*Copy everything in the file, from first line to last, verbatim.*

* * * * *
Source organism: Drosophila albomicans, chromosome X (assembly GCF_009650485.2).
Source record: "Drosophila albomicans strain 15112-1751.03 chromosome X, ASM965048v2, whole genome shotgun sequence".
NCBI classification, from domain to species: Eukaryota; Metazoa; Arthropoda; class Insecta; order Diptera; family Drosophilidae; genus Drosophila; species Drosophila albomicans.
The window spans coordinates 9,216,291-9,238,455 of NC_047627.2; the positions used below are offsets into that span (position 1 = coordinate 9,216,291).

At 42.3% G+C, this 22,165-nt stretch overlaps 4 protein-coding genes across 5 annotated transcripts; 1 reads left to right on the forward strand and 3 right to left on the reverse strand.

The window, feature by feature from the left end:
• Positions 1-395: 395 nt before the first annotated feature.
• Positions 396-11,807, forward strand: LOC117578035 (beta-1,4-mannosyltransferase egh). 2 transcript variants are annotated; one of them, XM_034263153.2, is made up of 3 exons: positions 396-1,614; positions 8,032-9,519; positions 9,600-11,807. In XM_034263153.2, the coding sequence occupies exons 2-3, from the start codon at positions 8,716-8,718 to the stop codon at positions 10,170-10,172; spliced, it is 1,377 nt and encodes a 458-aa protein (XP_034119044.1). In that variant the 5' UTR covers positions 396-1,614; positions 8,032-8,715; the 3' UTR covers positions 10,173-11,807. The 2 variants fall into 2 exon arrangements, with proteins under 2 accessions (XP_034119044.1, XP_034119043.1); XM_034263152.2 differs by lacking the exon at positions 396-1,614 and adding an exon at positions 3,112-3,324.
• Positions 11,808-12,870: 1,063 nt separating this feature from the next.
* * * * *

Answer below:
Source organism: Drosophila albomicans, chromosome X (assembly GCF_009650485.2).
Source record: "Drosophila albomicans strain 15112-1751.03 chromosome X, ASM965048v2, whole genome shotgun sequence".
NCBI classification, from domain to species: Eukaryota; Metazoa; Arthropoda; class Insecta; order Diptera; family Drosophilidae; genus Drosophila; species Drosophila albomicans.
The window spans coordinates 9,216,291-9,238,455 of NC_047627.2; the positions used below are offsets into that span (position 1 = coordinate 9,216,291).

At 42.3% G+C, this 22,165-nt stretch overlaps 4 protein-coding genes across 5 annotated transcripts; 1 reads left to right on the forward strand and 3 right to left on the reverse strand.

The window, feature by feature from the left end:
• Positions 1-395: 395 nt before the first annotated feature.
• Positions 396-11,807, forward strand: LOC117578035 (beta-1,4-mannosyltransferase egh). 2 transcript variants are annotated; one of them, XM_034263153.2, is made up of 3 exons: positions 396-1,614; positions 8,032-9,519; positions 9,600-11,807. In XM_034263153.2, the coding sequence occupies exons 2-3, from the start codon at positions 8,716-8,718 to the stop codon at positions 10,170-10,172; spliced, it is 1,377 nt and encodes a 458-aa protein (XP_034119044.1). In that variant the 5' UTR covers positions 396-1,614; positions 8,032-8,715; the 3' UTR covers positions 10,173-11,807. The 2 variants fall into 2 exon arrangements, with proteins under 2 accessions (XP_034119044.1, XP_034119043.1); XM_034263152.2 differs by lacking the exon at positions 396-1,614 and adding an exon at positions 3,112-3,324.
• Positions 11,808-12,870: 1,063 nt separating this feature from the next.